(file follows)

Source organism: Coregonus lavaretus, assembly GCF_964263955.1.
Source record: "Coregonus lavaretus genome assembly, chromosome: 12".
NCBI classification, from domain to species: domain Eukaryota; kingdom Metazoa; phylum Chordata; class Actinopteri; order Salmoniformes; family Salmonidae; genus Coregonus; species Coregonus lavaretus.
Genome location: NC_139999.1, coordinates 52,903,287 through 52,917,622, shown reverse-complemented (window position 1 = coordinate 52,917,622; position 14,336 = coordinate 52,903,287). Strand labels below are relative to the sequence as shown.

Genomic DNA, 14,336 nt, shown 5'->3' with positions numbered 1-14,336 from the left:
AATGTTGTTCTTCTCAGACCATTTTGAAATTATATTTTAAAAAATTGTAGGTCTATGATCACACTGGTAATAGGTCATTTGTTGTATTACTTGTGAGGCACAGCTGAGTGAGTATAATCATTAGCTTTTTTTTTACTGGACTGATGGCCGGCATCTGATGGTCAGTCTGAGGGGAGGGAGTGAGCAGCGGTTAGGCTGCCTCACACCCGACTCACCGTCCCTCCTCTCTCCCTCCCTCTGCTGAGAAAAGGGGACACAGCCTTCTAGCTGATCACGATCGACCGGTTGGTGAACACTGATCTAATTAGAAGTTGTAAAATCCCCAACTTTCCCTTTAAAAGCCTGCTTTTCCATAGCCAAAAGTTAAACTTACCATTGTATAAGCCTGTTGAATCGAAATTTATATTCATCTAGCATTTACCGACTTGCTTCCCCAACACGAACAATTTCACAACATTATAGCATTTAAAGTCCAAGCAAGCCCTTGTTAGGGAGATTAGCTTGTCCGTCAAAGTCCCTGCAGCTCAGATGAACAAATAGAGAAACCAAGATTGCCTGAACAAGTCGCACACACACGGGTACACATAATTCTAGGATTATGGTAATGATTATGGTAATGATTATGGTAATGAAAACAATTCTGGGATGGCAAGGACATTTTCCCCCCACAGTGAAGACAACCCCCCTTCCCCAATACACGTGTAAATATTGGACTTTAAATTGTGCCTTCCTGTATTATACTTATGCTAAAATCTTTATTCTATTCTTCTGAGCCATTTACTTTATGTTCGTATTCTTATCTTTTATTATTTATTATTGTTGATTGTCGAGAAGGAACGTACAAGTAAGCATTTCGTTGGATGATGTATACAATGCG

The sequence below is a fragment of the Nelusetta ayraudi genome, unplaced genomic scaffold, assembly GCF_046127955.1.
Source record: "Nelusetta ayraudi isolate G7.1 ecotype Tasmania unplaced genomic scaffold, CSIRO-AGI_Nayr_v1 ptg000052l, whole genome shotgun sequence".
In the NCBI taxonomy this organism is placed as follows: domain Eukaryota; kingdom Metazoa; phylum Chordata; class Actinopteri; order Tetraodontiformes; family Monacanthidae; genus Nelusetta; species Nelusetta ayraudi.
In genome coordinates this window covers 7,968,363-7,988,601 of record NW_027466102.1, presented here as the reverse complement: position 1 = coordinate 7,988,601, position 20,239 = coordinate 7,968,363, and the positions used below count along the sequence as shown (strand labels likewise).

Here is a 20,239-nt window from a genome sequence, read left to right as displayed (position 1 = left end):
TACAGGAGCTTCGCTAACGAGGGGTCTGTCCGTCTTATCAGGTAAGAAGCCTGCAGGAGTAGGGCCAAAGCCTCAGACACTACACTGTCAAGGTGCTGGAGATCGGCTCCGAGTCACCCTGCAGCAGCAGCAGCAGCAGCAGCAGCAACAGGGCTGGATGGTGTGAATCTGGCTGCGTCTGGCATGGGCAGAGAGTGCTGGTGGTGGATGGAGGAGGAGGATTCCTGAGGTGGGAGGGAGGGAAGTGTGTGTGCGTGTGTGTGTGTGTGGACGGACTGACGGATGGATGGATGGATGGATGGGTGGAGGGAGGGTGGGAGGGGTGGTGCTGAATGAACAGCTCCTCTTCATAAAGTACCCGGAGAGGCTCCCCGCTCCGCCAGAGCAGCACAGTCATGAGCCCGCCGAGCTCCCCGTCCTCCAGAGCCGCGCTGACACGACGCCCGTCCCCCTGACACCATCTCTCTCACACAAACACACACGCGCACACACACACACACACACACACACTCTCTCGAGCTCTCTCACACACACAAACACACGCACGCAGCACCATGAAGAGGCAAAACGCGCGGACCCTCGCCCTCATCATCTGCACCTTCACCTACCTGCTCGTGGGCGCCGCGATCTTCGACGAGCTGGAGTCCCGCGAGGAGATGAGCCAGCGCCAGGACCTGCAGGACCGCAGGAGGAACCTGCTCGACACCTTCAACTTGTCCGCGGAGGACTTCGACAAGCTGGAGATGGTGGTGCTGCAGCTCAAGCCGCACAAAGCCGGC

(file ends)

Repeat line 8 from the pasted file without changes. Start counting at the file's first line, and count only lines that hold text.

Source record: "Nelusetta ayraudi isolate G7.1 ecotype Tasmania unplaced genomic scaffold, CSIRO-AGI_Nayr_v1 ptg000052l, whole genome shotgun sequence".